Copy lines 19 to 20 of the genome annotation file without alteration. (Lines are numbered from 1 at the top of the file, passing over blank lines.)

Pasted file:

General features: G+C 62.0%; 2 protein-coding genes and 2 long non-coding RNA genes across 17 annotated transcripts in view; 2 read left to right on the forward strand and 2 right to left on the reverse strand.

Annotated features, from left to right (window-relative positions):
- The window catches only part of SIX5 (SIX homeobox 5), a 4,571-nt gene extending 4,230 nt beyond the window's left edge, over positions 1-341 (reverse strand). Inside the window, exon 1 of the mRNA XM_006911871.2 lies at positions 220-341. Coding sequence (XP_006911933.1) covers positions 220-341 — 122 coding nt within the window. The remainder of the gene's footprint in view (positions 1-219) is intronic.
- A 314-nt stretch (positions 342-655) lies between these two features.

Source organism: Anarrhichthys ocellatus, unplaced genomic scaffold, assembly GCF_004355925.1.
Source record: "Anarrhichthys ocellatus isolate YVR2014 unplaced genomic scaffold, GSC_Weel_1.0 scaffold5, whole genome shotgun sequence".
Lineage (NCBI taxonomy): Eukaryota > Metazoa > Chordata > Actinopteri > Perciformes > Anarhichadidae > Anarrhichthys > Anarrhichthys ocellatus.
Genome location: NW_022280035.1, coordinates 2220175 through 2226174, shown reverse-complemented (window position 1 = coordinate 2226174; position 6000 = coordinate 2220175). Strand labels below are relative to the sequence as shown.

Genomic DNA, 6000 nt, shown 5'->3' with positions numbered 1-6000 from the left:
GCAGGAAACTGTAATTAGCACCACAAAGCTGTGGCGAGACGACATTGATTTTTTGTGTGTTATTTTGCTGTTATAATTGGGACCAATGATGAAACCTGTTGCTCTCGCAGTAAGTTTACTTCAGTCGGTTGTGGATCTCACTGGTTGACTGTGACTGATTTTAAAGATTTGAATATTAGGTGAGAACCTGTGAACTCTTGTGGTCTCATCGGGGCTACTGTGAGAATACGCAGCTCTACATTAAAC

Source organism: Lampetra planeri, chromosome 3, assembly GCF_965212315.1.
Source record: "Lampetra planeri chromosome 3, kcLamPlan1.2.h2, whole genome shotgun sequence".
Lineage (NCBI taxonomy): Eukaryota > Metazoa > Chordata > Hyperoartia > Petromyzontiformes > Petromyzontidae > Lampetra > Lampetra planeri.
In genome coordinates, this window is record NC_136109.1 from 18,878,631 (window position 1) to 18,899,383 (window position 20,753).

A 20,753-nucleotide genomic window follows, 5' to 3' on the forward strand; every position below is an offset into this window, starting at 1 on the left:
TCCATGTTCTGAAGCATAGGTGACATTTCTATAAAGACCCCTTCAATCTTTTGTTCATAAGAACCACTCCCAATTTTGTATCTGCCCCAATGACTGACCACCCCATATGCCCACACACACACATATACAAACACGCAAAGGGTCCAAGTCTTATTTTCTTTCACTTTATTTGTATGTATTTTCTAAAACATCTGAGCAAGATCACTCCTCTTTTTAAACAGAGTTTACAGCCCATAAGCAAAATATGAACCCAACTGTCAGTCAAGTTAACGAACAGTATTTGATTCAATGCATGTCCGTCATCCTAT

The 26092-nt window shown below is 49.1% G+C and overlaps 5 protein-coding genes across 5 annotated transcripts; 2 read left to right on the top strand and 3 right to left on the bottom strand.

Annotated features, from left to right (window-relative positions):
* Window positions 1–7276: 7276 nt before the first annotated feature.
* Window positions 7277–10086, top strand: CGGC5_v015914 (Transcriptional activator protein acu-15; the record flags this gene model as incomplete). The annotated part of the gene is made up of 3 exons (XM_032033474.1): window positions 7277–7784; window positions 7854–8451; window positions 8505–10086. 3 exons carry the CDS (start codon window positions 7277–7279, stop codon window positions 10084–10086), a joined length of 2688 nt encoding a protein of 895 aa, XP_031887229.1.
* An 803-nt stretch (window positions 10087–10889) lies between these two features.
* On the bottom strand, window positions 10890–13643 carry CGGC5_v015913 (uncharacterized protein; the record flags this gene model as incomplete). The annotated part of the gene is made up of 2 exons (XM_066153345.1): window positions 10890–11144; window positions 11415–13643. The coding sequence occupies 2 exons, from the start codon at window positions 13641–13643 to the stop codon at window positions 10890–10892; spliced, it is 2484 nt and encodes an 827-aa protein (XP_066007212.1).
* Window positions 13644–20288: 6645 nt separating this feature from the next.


* Window positions 1–7276: 7276 nt before the first annotated feature.
* Window positions 7277–10086, top strand: CGGC5_v015914 (Transcriptional activator protein acu-15; the record flags this gene model as incomplete). The annotated part of the gene is made up of 3 exons (XM_032033474.1): window positions 7277–7784; window positions 7854–8451; window positions 8505–10086. 3 exons carry the CDS (start codon window positions 7277–7279, stop codon window positions 10084–10086), a joined length of 2688 nt encoding a protein of 895 aa, XP_031887229.1.